remonstrance with the Jews on account of their
indignation at His having made a man whole on the
Sabbath Day.

(1) Thumomacheo (from thumos, "wrath," machomai, "to
fight") originally denoted to fight with great animosity,
and hence came to mean "to be very angry, to be
exasperated," Act 12:20, of the anger of Herod, "was
highly displeased."
(2) Thumoo, the corresponding verb, signifies "to provoke
to anger," but in the Passive Voice "to be wroth," as in
Mat 2:16, of the wrath of Herod, "was exceeding wroth."
(3) Aganakteo, see A, Note (3), is rendered in various
ways in the seven places where it is used; "moved with
indignation," Mat 20:24; 21:15, RV (AV, "sore
displeased"); "had indignation," Mat 26:8; Mar 14:4. In
Mar 10:14 the RV has "was moved with indignation" (AV,
"was much displeased"), said of the Lord Jesus. The same
renderings are given in Mar 10:41. In Luk 13:14 (AV, "with
indignation"), the RV rightly puts "being moved with
indignation." These words more particularly point to the
cause of the vexation.
(4) In Col 3:21, erethizo signifies "to provoke." The RV
correctly omits "to anger."
C-1 Adjective

Strong's Number: g3711

Anger, Angry (To Be):


"angry, prone to anger, irascible" (see B, Nos. 1, 2), is

rendered "soon angry" in Tts 1:7.

Strong's Number: g3709

Greek: orge

See ANGER and Notes (1) and (2).

Strong's Number: g2372

Greek: thumos

"hot anger, passion," for which see ANGER, Notes (1) and
(2), is translated "wrath" in Luk 4:28; Act 19:28; Rom 2:8,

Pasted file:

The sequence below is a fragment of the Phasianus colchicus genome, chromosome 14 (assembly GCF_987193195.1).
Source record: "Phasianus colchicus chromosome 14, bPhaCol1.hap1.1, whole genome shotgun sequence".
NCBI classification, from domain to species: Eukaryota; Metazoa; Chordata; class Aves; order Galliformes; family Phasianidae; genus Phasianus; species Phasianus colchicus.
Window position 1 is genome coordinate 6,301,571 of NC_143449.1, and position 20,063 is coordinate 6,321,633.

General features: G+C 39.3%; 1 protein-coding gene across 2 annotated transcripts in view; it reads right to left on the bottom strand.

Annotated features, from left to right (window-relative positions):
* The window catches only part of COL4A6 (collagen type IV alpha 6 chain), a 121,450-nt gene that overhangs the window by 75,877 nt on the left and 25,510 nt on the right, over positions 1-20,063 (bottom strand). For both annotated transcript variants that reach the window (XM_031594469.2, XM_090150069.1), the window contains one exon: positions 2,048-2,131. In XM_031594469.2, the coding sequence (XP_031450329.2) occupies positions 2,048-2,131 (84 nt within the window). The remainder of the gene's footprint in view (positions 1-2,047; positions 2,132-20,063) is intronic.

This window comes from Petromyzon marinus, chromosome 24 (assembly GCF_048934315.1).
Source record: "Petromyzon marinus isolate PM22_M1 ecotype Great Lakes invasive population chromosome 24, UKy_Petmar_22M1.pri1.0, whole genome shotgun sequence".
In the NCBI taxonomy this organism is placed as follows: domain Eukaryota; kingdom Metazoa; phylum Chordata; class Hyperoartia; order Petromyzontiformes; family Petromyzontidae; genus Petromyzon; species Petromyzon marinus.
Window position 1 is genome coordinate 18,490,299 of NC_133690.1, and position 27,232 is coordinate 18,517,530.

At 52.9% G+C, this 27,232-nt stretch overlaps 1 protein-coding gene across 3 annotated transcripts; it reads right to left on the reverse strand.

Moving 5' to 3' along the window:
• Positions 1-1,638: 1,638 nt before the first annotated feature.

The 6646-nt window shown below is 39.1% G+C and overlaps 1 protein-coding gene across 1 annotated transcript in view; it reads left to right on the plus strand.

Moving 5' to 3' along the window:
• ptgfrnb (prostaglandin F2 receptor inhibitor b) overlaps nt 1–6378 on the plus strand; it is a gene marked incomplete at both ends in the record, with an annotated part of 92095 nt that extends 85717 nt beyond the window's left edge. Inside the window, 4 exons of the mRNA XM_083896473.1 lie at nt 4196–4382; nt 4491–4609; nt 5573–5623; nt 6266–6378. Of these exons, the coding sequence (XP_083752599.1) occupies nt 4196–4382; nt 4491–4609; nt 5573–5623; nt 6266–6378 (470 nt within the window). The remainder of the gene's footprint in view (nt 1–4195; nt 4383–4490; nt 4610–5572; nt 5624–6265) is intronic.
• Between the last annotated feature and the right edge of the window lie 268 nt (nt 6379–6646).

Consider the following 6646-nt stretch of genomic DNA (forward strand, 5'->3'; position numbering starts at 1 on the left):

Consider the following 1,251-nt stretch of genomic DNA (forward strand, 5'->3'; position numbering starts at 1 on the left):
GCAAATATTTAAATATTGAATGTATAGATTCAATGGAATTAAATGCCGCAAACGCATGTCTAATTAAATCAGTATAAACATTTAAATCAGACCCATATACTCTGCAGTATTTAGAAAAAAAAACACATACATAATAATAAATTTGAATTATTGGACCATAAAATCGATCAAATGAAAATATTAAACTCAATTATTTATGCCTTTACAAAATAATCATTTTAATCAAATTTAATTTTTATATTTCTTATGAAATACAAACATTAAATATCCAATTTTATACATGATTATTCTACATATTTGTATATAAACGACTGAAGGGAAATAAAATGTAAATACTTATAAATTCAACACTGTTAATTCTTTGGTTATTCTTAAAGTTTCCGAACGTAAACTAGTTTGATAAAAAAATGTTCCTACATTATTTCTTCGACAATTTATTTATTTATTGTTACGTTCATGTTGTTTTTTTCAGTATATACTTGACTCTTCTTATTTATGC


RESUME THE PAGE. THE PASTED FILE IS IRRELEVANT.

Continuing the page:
RV; Gal 5:20; Eph 4:31; Col 3:8; Hbr 11:27; Rev 12:12;
14:8, 10, 19; 15:1, 7; 16:1; 18:3; "wraths" in 2Cr 12:20;
"fierceness" in Rev 16:19; 19:15 (followed by No. 1).

Strong's Number: g3950

Greek: parorgismos

occurs in Eph 4:26: see ANGER, A, Note (2).
Note: For the verb parorgizo, "to provoke to wrath," Eph
6:4, AV, see ANGER, B, No. 2


Noun Strong's Number: g24 Greek: aganaktesis

is rendered "indignation" in 2Cr 7:11.

See ANGER, A, Note (3).

(1) Orge, "wrath," is translated "indignation" in Rev 14:10, AV; RV, "anger."
See ANGER, A, No. 1.
(2) For thumos, see ANGER, A, Notes (1) and (2).
(3) In Act 5:17, the AV translates zelos by "indignation" (RV "jealous"); in Hbr
10:27, AV. "indignation" (RV "fierceness;" marg., "jealousy").

Verb Strong's Number: g23 Greek: aganakteo

"to be indignant, to be moved with indignation" (from agan, "much," achomai,
"to grieve"), is translated "were moved with indignation" of the ten disciples
against James and John, Mat 20:24; in Mar 10:41, RV (AV, "they began to be
much displeased"); in Mat 21:15, of the chief priests and scribes, against
Christ and the children, RV, "they were moved with indignation" (AV, "they
were sore displeased"); in Mat 26:8, of the disciples against the woman who
anointed Christ's feet, "they had indignation;" so Mar 14:4; in Mar 10:14, of
Christ, against the disciples, for rebuking the children, "He was moved with
indignation," RV (AV, "he was much displeased"); in Luk 13:14, of the ruler of
the synagogue against Christ for healing on the Sabbath, "being moved with
indignation," RV, AV, "(answered) with indignation."
See ANGER, B, Note

Strong's Number: g1557

Greek: ekdikesis

lit., "(that which proceeds) out of justice," not, as often with human
"vengeance," out of a sense of injury or merely out of a feeling of indignation.

The word is most frequently used of Divine "vengeance," e.g., Rom 12:19; Hbr
10:30. For a complete list see AVENGE, B, No. 2. The judgements of God are
holy and right (Rev 16:7), and free from any element of self-gratification or
(1) Dike, "justice," is translated "vengeance" in the AV of Act 28:4 and Jud 1:7:
(2) In Rom 3:5, AV, orge, "wrath" (R